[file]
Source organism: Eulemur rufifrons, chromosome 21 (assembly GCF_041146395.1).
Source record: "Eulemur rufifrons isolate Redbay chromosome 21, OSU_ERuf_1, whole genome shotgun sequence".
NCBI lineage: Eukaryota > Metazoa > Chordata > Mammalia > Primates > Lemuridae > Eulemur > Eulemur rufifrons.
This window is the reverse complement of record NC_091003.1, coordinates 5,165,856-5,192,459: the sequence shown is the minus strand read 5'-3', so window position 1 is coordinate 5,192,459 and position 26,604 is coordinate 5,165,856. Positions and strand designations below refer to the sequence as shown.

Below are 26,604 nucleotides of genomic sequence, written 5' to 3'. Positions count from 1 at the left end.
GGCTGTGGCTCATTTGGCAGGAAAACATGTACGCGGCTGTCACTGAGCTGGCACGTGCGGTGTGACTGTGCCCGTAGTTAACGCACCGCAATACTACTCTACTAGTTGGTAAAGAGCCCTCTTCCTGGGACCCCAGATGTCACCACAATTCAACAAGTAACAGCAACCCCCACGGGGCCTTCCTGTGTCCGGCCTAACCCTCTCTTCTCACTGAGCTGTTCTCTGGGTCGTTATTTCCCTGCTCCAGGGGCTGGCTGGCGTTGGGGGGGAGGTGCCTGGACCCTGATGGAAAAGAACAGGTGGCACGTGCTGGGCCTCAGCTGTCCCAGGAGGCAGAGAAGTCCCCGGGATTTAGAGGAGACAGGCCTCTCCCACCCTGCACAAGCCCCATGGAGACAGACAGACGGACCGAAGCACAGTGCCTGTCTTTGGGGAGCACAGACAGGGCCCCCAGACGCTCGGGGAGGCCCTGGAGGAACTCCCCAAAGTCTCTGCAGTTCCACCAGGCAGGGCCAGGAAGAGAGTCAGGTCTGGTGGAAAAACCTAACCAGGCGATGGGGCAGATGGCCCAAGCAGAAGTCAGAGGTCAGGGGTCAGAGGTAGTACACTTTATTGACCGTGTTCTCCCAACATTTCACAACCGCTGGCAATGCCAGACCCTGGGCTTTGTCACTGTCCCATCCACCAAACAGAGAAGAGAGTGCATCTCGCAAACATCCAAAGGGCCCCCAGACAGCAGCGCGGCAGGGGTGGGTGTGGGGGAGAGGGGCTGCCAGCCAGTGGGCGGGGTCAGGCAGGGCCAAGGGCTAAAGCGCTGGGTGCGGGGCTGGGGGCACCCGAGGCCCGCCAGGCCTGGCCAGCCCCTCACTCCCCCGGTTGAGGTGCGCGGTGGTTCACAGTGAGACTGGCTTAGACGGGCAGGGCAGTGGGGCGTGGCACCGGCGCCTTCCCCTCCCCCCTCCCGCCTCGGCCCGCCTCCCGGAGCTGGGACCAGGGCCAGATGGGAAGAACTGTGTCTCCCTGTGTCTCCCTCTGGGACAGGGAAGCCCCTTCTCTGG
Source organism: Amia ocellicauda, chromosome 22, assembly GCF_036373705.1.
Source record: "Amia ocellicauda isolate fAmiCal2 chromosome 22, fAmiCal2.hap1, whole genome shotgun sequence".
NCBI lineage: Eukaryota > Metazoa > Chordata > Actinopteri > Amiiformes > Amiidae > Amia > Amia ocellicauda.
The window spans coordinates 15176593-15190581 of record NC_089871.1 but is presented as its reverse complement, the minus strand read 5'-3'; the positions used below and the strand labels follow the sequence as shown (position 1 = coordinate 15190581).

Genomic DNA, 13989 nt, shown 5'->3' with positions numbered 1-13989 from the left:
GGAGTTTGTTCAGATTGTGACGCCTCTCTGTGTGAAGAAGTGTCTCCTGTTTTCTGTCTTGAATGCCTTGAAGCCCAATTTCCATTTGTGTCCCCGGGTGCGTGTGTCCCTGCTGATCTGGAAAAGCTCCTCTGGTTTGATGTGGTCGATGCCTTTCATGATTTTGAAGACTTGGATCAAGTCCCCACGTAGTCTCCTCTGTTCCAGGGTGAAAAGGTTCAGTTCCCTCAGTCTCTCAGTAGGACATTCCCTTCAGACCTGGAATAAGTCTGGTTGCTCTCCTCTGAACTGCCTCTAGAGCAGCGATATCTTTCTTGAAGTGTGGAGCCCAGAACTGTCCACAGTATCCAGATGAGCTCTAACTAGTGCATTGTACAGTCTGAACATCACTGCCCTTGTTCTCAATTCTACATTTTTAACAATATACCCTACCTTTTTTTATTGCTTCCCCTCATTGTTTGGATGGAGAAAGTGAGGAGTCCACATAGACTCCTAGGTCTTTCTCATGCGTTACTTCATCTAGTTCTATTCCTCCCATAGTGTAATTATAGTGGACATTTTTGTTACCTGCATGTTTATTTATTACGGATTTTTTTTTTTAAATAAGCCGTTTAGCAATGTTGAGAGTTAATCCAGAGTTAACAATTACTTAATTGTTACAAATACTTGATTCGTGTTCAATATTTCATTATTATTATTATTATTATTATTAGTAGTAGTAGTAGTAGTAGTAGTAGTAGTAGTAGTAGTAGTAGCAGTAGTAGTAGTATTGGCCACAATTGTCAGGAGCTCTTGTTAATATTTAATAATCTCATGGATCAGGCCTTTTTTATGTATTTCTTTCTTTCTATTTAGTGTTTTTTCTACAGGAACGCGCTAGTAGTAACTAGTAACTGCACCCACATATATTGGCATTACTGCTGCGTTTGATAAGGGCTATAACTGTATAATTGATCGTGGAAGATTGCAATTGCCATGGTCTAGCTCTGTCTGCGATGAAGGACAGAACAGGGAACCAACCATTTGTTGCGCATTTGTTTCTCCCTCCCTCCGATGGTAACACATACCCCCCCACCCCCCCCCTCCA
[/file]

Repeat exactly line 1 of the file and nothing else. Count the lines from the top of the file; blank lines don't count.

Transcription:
Source organism: Eulemur rufifrons, chromosome 21 (assembly GCF_041146395.1).